Data Partitioning (Legacy SQL Transforms)
How to partition your data with legacy SQL
Partitioning in SQL Transforms
Ascend will automatically determine the partition strategy from analyzing the SQL operation:
- Mapping if the SQL does not require any aggregation, ordering, or limits.
- Timestamp Partition if:
- The SQL has a
GROUP BYclause that includes a date or timestamp column; the input data must either already be partitioned by this value, or, the column needs to be truncated to a single partition value (via
DATE_TRUNCfor timestamps or
- The SQL does not include a window function, limit, or ordering clauses.
- The SQL has a
- Full Reduction in all other cases.
Mapping in SQL Transforms
The mapping operation is used by default when there is no aggregation needed. 1 SQL transform task is processed for each input partition.
Below is an example of a mapping operation where the transform uses a SQL WHERE clause.
The example above demonstrates the 249 partitions from the Read Connector are maintained as 249 partitions in the Mapping transform. Ascend generated 249 tasks in the underlying engine to process this particular transform.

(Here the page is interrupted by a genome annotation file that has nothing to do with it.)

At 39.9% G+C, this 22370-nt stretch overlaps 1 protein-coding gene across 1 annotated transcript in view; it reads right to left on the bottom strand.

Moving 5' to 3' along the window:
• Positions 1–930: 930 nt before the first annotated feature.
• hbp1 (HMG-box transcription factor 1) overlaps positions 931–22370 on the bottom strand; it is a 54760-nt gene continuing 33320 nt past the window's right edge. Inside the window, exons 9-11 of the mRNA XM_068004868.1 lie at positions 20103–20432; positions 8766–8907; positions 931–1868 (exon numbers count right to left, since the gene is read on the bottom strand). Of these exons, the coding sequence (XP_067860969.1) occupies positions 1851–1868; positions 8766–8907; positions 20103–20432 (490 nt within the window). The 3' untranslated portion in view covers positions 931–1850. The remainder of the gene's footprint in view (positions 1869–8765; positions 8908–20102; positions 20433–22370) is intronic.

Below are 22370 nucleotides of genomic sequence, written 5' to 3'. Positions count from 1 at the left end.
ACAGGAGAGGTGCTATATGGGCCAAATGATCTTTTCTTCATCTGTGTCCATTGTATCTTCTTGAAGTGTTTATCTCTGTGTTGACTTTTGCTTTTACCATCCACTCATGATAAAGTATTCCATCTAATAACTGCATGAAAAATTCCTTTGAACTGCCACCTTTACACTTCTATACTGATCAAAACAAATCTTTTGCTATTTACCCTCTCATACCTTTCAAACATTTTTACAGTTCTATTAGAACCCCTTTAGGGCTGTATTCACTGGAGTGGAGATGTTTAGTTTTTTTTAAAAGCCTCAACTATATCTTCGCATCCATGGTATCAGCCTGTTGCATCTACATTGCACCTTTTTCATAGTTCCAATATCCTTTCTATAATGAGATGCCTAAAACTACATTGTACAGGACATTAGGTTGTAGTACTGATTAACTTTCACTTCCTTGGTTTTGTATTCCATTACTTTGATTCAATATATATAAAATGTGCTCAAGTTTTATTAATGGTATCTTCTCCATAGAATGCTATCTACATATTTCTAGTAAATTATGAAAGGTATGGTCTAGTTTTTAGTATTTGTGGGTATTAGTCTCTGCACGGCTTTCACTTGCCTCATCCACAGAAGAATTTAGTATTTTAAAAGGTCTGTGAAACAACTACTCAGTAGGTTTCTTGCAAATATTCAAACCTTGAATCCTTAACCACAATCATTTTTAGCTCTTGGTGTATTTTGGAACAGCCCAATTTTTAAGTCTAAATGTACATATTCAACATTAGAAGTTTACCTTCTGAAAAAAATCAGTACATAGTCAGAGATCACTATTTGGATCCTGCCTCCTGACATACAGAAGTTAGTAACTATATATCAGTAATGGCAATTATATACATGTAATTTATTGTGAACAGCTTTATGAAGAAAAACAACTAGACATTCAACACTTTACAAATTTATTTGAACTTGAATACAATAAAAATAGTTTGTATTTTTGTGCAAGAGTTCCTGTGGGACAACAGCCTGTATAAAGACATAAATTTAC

Timestamp Partitioning in SQL Transforms
Ascend automatically enables Timestamp Partitioning when the SQL code aggregates on a timestamp column. When Timestamp Partitioning is used, 1 task is sent to the backend compute engine for each timestamp granule.
The below example demonstrates Timestamp partitioning by aggregating data on a monthly basis, creating monthly partitions.
This transform generated 2 partitions because the dataset contains records from 2 different months. We can inspect the partitions see the exactly how many records are in each month as well as the rest of the data profile.
Full Reduction in SQL Transforms
Ascend falls back to a full reduction when the SQL requires an operation that cannot be distributed across multiple workers, or data cannot be partitioned by any partitioning unit. A full reduction executes as 1 task sent to the backend engine; the task will process across an aggregate of all input partitions.
The below example demonstrates a full reduction through its use of DISTINCT, which is still a query that can be executed in parallel, but requires the entire input data set to compute.
Other example operations that will trigger a full reduction:
- GROUP BY where no columns are date/timestamp type.
- Calculating row number with a ROW_NUMBER()OVER(PARTITIONED BY) window function.
- Adding ORDER BY to the SQL code.
Updated over 1 year ago